I Just want to be a Christian!
 
It shouldn’t come as a surprise that many  people today are growing disenchanted with present religious forms which originated in the middle ages and have become empty of purpose and conviction. There is wholesale displeasure with denominational structures and dogma. Some, because of such views, have even decided that “Christianity” is not relevant today. We believe they have made that decision because they are not sufficiently acquainted with the Scriptures to be able to distinguish between the gospel of Christ and what men over the centuries have attempted to add to it.
 
If some of these things have troubled you and you have felt a yearning to return to the simple, uncomplicated religion of Christ, stripping away all the nonessential elements of denominational structures and simply abiding by the truths of Christ, truths which transform the soul and bind it to God, let us suggest that it can, and, and is being attempted by faithful believers everywhere.
 
The Bible presents Jesus Christ as the Son of God. He was foreshadowed and predicted in the Old Testament which God used to govern His people until Christ would come and establish the New (Jer. 31:31-33; Gal. 3:19, 23-24). The New Testament reveals the religion of Christ. By studying it we learn all there is to know of the way of Christ.

We learn that among the followers of Christ there existed no denominational organizations whatever. All of that began at a later time. In the New Testament we see people hearing the gospel and obeying the conditions of God’s grace. Being saved by grace through faith, they were added to the Lord’s people, the church (Acts 2:36-47). As the gospel spread, we see these followers of Christ being called “Christians.” They assembled together in congregations in various localities. Each congregation was under its own elders (Acts 14:23) and no one else on earth. These elders could not make laws and be masters. They were given the responsibility of tending and caring for the congregation as shepherds would a flock (Acts 20:17, 28; I Pet. 5:1-3). The only headquarters those disciples knew was heaven, where their head, Jesus Christ, was and is (Eph. 1:22-23).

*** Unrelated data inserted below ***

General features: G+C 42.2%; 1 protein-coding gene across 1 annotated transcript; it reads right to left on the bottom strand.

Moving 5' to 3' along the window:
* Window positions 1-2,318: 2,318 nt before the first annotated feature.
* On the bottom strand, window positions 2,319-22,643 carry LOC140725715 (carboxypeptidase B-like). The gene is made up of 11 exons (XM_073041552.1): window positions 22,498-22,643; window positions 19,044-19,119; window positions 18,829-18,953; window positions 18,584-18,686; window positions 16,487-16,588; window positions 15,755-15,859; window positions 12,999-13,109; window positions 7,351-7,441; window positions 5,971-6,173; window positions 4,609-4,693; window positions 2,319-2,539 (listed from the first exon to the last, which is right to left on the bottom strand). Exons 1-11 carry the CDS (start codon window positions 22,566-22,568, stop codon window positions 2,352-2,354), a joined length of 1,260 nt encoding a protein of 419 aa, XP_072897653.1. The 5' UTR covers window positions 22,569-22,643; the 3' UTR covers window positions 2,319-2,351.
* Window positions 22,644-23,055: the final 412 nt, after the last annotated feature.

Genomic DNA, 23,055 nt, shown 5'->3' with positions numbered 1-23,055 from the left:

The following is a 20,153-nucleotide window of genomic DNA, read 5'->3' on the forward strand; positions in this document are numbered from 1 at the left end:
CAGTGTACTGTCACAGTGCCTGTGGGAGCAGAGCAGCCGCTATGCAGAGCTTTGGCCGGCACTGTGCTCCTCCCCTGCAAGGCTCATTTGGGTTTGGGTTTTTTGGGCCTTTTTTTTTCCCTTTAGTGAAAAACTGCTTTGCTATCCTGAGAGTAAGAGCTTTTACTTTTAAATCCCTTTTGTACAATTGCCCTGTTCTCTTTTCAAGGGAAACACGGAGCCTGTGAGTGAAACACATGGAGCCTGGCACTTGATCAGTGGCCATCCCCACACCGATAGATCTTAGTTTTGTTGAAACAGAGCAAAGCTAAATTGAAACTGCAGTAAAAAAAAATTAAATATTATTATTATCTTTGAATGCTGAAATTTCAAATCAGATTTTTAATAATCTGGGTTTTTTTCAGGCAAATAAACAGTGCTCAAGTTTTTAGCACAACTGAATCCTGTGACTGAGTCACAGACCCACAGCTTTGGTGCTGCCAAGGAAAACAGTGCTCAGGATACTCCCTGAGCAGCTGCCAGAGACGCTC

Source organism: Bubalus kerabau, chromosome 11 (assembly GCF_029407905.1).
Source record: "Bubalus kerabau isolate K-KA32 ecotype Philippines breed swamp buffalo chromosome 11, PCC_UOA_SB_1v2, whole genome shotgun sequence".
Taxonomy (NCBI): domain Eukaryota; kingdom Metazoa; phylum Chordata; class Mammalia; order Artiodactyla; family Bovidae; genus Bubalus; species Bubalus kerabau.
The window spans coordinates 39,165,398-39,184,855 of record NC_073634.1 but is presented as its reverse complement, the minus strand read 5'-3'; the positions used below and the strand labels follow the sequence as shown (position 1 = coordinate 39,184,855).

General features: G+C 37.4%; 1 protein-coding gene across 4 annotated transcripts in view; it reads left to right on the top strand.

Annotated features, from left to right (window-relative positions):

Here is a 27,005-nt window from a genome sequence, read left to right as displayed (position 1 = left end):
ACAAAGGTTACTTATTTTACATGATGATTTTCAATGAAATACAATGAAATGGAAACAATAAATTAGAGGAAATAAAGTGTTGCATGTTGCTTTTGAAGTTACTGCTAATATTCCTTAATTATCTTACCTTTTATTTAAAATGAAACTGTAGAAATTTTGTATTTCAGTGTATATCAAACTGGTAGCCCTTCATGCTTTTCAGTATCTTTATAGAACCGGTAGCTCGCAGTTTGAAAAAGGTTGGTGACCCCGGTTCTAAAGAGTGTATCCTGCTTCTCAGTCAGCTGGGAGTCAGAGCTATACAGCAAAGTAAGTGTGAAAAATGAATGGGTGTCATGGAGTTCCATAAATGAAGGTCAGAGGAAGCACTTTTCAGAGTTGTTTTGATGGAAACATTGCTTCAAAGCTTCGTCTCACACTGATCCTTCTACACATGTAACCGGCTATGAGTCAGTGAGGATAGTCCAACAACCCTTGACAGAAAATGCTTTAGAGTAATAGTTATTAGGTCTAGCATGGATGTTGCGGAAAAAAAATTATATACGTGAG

Their worship was something in which to participate, not something to watch. On the first day of the week they would observe the Lord’s Supper and hear preaching (Acts 20:7; 1 Cor. 11:23-29), they would all sing (Eph. 5:19), they would all pray with various ones leading (1 Cor. 14:15-16), and they would share in their mutual responsibilities by sharing their prosperity (1 Cor. 16:1-2).

They lived godly lives. They cared for their poor. They taught others. They sent out preachers to teach others in far communities. With simplicity of faith and fervor there was no need of centralization. Without organized machinery, the gospel was preached to the whole of civilization in a short time (Col. 1:23). These disciples of Christ were known as Christians (Acts 11:26; Acts 26:28; I Pet. 4:16).
 
You too can be just a Christian and serve God without belonging to any denomination, bound by denominational laws or obligations.